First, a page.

“The winter was actually pretty decent, and we didn’t have much winter kill, and we’ve had a pretty nice spring,” said Magnaghi, whose operation includes about 120 acres of Walla Walla sweets.
He estimated his crop likely would be ready by about June 15.
“Sizing looks good right now, and the plants look healthy,” he said.
He said all eyes were on Vidalia, because the size of the storage crop there could influence the Walla Walla market, Magnaghi said.
“When they put a lot in storage, they put a lot of pressure on some of the markets,” he said.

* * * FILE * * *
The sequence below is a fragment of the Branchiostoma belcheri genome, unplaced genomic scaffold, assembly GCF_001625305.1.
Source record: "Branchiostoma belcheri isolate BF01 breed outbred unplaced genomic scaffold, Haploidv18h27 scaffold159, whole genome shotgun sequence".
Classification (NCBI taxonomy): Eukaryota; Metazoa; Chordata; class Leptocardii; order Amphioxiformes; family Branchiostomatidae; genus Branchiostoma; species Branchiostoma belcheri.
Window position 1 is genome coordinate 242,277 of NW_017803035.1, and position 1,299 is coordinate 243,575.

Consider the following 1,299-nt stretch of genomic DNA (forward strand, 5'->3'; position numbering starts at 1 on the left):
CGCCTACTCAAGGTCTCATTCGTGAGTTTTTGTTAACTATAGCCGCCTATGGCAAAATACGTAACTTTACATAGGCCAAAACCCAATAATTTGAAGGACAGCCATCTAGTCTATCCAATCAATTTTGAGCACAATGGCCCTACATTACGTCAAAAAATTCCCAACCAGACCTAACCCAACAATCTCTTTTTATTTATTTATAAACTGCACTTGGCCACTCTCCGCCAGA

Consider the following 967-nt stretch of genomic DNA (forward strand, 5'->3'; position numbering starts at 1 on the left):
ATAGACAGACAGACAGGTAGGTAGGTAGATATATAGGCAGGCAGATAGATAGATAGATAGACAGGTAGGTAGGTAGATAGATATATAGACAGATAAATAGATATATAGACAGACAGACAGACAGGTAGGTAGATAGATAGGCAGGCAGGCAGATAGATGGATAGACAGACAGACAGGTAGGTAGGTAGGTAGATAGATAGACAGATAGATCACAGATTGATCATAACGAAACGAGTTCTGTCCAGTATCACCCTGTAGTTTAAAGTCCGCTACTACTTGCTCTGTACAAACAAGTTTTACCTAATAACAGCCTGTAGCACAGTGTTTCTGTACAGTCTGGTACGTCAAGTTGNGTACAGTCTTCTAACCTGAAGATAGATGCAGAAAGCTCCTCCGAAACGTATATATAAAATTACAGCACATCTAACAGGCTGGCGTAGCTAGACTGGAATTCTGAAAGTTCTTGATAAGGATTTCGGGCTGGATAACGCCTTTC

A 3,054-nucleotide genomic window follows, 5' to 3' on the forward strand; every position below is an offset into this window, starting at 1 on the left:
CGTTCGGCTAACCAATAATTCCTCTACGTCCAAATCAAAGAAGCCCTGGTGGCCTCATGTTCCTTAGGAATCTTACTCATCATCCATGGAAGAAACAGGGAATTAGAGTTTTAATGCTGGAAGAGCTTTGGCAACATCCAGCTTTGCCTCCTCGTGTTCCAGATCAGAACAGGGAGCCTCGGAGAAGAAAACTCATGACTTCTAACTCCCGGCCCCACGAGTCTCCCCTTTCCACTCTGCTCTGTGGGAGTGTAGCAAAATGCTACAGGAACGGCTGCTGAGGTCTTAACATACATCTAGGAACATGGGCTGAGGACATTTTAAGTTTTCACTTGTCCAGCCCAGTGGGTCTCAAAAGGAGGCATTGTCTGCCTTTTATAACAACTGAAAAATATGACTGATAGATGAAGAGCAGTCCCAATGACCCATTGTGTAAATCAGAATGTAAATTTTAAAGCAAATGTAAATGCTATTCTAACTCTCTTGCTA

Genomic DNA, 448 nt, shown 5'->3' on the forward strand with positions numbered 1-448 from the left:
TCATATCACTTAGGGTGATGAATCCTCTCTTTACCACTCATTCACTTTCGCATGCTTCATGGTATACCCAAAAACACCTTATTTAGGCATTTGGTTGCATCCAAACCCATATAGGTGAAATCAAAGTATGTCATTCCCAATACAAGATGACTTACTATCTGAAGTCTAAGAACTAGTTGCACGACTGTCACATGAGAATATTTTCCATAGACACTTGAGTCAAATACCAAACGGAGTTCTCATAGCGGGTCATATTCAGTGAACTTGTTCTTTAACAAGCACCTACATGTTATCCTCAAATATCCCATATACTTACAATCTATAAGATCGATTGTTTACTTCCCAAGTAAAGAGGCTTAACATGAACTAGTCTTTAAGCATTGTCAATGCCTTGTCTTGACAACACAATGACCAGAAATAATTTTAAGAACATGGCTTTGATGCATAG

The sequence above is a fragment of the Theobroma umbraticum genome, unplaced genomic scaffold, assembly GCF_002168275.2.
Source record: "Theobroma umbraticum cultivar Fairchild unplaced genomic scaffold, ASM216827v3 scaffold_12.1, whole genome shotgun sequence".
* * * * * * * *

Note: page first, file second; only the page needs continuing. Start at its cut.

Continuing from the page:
He also said the current speculation was that Vidalia’s storage crop wouldn’t be sizable.
“I assume there’s not going to be an overabundance of sweets, at least during the major portion of the Walla Walla season,” he said.
The sweet onion market should stay firm over the summer, Magnaghi said.
The crop looked normal for Greencastle, Pa.-based Keystone Fruit Marketing, said Dan Borer, general manager. He said, as did other growers, that the upcoming deal could parallel last year’s.
“The weather pattern is similar to last spring, and the quality and all the rest is about the same,” he said.
Everything is shaping nicely for Locati Farms in Walla Walla, said Mike Locati, president of the operation and 12-year chairman of the marketing committee.
“We’re not expecting a bumper crop, but we should have adequate supplies this year,” he said.